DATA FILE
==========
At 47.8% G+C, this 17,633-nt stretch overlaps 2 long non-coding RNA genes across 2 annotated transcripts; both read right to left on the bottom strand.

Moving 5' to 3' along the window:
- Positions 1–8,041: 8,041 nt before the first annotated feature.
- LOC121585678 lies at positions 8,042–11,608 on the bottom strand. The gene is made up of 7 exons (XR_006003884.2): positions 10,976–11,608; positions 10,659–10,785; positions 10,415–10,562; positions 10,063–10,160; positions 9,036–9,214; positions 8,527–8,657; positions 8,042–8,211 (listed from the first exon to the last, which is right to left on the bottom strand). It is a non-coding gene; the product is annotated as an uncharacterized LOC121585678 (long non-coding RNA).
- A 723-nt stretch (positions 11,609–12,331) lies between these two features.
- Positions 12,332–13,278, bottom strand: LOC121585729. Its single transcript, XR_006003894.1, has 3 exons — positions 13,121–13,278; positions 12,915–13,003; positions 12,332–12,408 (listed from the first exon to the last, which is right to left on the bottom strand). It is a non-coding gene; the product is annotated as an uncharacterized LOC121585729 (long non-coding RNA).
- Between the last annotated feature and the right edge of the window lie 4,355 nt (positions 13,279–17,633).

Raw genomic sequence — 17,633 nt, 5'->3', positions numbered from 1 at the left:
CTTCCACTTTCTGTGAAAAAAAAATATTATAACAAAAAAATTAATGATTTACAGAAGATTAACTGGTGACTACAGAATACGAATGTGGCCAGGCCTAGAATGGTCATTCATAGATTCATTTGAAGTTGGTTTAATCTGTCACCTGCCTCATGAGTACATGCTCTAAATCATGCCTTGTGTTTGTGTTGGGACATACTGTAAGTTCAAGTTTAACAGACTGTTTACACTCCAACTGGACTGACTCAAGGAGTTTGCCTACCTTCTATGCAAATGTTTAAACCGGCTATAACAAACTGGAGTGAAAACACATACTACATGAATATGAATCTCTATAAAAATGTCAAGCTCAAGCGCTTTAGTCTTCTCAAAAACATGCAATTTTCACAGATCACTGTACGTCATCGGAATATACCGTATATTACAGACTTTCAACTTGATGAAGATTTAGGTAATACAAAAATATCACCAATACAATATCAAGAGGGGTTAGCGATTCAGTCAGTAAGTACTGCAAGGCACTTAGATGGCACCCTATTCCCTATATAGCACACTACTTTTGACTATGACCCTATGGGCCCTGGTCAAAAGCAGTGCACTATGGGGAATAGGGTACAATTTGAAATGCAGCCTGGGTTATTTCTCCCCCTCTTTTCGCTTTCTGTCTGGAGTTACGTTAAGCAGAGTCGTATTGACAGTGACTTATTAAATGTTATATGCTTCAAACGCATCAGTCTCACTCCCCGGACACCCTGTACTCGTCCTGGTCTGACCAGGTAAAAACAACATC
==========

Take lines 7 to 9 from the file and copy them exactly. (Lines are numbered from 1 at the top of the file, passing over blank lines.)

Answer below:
- Between the last annotated feature and the right edge of the window lie 4,355 nt (positions 13,279–17,633).

Raw genomic sequence — 17,633 nt, 5'->3', positions numbered from 1 at the left:
CTTCCACTTTCTGTGAAAAAAAAATATTATAACAAAAAAATTAATGATTTACAGAAGATTAACTGGTGACTACAGAATACGAATGTGGCCAGGCCTAGAATGGTCATTCATAGATTCATTTGAAGTTGGTTTAATCTGTCACCTGCCTCATGAGTACATGCTCTAAATCATGCCTTGTGTTTGTGTTGGGACATACTGTAAGTTCAAGTTTAACAGACTGTTTACACTCCAACTGGACTGACTCAAGGAGTTTGCCTACCTTCTATGCAAATGTTTAAACCGGCTATAACAAACTGGAGTGAAAACACATACTACATGAATATGAATCTCTATAAAAATGTCAAGCTCAAGCGCTTTAGTCTTCTCAAAAACATGCAATTTTCACAGATCACTGTACGTCATCGGAATATACCGTATATTACAGACTTTCAACTTGATGAAGATTTAGGTAATACAAAAATATCACCAATACAATATCAAGAGGGGTTAGCGATTCAGTCAGTAAGTACTGCAAGGCACTTAGATGGCACCCTATTCCCTATATAGCACACTACTTTTGACTATGACCCTATGGGCCCTGGTCAAAAGCAGTGCACTATGGGGAATAGGGTACAATTTGAAATGCAGCCTGGGTTATTTCTCCCCCTCTTTTCGCTTTCTGTCTGGAGTTACGTTAAGCAGAGTCGTATTGACAGTGACTTATTAAATGTTATATGCTTCAAACGCATCAGTCTCACTCCCCGGACACCCTGTACTCGTCCTGGTCTGACCAGGTAAAAACAACATC